Next was I Do Celebrity Brut Ale (6.7%), a brut IPA with white nectarine that sparkled bubbly all over the tongue like a jacuzzi. It was a bit mild as to flavour, but it was a really nice tongue bath. Apparently this was originally brewed for weddings, with Huell Melo and Hallertau Blanc hops, and Pilsner, Flaked Rice, and Flaked Corn malts. Dedicated to Presti, whom my brother and new sister-in-law adopted after their wedding.
Next in our tour was Moxee Pacific Northwest Style Hoppy Ale (5.9%). Described as piney and woodsy, this amber-coloured beer made us think of a silent tromp on a wet forest floor. It was biscuity like a freezer biscuit that needs pulling out of the oven before it blackens. Apparently this brew was named after Moxee, a town in Washington State where the Simcoe, Chinook, & Columbus hops used to brew it were all grown. This is definitely dedicated to Buddha, the big, hearty Siamese.
Our final taster was Amplify Hazy Assertive Ale (9.3% ABV). A double ale brewed with Huell Melon, Summer, and Loral hops, and 2-row, Crystal, Naked Oats, and Flaked Oats malts, drinking this was like biting into a perfect specimen of a piece of fruit -- perhaps an apple or a pear. As Rick described it, it was “like having a really assertive door-to-door salesman, whose name happens to be Amplify Hazy Assertive Ale, knock on your door. For some reason you invite him in, and you turn out to actually like him. So you end up buying the entire set of encyclopaedias.” I dedicated this to the calico, Cally, who could probably sell Manhattan to a naive investor with her good looks.
As we cross-tasted our selections, we started to see the complex web of associations. The Hello, World was more interesting after tasting the Moxie than before. The Worlds of If partnered the Amplify, and the Solarpunk performed do-si-dos while the Hello World allemanded left. It was either a squaredance of beers or else a C program with six levels of nested Ifs. We were experiencing a beautiful spectrum of tastes, characters, and colours, and tasting them randomly and getting brand new taste sensations made me want to write a simple C program that would lead one through all the potential tasting orders and resulting engagements. In fact I was hoping I would be invited to some of the weddings. Rick summed up this six-taster flight as being like a scratch 'n' sniff card that never dies.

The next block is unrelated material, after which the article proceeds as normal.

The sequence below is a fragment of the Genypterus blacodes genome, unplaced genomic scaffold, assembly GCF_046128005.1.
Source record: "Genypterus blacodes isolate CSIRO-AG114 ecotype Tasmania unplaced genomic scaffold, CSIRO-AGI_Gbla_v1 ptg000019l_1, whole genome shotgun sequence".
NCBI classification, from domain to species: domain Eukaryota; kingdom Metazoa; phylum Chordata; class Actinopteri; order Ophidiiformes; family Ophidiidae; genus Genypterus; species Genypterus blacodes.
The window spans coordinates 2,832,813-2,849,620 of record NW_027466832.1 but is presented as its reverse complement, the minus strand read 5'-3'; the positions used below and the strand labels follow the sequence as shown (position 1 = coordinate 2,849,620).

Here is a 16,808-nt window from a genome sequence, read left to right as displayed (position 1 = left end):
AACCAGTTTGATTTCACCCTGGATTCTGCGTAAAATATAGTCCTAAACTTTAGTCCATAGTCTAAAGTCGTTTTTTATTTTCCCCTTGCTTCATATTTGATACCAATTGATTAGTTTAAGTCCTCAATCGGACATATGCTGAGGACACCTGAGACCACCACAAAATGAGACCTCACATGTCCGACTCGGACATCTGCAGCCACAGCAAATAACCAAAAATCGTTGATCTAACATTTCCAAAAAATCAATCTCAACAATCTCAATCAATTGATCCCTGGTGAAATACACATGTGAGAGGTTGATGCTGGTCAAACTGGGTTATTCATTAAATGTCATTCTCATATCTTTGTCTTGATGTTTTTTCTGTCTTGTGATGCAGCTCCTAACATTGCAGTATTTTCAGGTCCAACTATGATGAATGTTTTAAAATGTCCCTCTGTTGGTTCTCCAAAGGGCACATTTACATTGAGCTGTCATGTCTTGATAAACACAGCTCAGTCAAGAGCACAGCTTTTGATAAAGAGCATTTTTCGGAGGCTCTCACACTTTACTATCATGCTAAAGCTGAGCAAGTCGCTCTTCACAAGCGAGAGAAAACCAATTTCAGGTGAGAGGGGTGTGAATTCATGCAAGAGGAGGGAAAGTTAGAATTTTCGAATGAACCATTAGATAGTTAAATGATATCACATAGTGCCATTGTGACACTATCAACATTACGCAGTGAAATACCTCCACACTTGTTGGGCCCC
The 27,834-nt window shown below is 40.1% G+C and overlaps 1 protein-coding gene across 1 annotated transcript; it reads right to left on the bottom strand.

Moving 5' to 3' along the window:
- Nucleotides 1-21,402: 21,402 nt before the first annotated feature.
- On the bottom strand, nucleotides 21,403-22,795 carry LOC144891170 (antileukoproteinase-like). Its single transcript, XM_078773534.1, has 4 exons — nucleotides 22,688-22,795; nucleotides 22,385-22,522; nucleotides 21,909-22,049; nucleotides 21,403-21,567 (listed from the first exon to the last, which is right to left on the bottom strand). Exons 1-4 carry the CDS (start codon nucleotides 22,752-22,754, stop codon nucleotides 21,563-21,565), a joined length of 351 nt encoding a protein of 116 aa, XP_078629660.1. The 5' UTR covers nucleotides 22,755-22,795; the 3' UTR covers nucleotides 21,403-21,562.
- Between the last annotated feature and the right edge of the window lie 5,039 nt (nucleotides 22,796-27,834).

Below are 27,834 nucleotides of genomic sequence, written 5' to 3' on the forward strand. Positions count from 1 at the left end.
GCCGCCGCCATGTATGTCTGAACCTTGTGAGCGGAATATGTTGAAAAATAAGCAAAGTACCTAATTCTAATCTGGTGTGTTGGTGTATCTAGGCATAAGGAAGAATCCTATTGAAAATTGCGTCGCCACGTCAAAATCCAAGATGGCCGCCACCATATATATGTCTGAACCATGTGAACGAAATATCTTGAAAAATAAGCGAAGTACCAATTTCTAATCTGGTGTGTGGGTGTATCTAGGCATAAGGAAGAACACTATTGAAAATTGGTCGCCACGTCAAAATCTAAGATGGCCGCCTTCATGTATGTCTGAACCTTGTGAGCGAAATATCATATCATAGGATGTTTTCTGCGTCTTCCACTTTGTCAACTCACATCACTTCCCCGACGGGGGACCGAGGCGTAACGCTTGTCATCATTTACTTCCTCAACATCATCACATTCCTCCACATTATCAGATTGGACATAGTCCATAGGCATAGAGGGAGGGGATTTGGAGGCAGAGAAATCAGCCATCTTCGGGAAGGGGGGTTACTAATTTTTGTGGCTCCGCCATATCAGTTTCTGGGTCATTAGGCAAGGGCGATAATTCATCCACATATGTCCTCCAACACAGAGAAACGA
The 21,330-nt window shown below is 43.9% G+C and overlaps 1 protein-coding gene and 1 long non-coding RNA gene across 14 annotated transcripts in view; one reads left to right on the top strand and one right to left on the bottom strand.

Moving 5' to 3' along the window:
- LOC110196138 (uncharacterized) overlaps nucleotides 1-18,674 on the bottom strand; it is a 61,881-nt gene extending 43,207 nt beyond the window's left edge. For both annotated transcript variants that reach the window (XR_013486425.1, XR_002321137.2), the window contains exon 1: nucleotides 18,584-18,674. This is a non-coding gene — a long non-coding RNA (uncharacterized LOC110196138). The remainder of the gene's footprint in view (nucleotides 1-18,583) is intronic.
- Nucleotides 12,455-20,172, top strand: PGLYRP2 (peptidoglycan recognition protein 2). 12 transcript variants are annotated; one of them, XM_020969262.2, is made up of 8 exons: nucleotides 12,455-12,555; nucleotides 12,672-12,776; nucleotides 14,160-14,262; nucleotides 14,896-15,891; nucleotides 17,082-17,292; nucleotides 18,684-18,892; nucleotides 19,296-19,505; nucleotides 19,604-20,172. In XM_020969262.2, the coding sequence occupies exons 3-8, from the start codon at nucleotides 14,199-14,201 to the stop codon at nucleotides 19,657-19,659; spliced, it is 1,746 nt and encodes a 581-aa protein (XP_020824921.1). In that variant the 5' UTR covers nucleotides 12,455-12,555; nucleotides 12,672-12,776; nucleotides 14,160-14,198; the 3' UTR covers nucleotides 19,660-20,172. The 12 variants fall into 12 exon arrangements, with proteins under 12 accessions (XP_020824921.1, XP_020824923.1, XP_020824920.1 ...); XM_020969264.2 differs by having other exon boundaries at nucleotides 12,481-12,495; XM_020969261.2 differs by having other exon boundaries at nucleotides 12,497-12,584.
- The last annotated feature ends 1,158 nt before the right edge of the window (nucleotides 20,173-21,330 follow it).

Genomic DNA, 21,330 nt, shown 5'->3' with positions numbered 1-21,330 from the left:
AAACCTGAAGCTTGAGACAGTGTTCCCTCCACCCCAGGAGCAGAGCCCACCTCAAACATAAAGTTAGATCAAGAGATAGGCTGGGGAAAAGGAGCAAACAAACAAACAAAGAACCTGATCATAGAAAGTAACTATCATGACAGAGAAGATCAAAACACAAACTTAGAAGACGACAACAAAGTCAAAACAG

After we had experienced this multitude of epiphanies I started to give my attention to the large Optimism space which seems more like a light industrial location than a cool city-centre setting. To the rear of the room are giant brewing vats, and upstairs over the vats is another room with its own bar, presumably used for group bookings. Dogs on leads are welcome anywhere, kids are welcome in the back play area, and outside food and soft drinks can be brought in. Optimism doesn’t serve food, but it is visited by lots of food trucks that park out back, and the menus include hot dogs, deli sandwiches, burgers, Alaskan dumplings, and Mexican, Peruvian, Venezuelan, Filipino, Greek, and Native American specialities -- so you don’t have to go hungry while you’re tasting. The brewery takes card and digital payments only, so leave your cash at home.
The history of Optimism’s building is quite interesting. Originally built by one of the Rainier Brewery founder 100 years ago, the brewery became Seattle Brewing and Malting, which was the sixth largest brewery in the world at the time. When Prohibition came along, the owner’s wife unfortunately got involved in the Temperance Movement, so they decided to divest themselves of their holdings in the brewery and turn the building into an automobile warehouse.
Fortunately it has been reborn as a brewery, and a superb one at that. No wonder they named it Optimism.s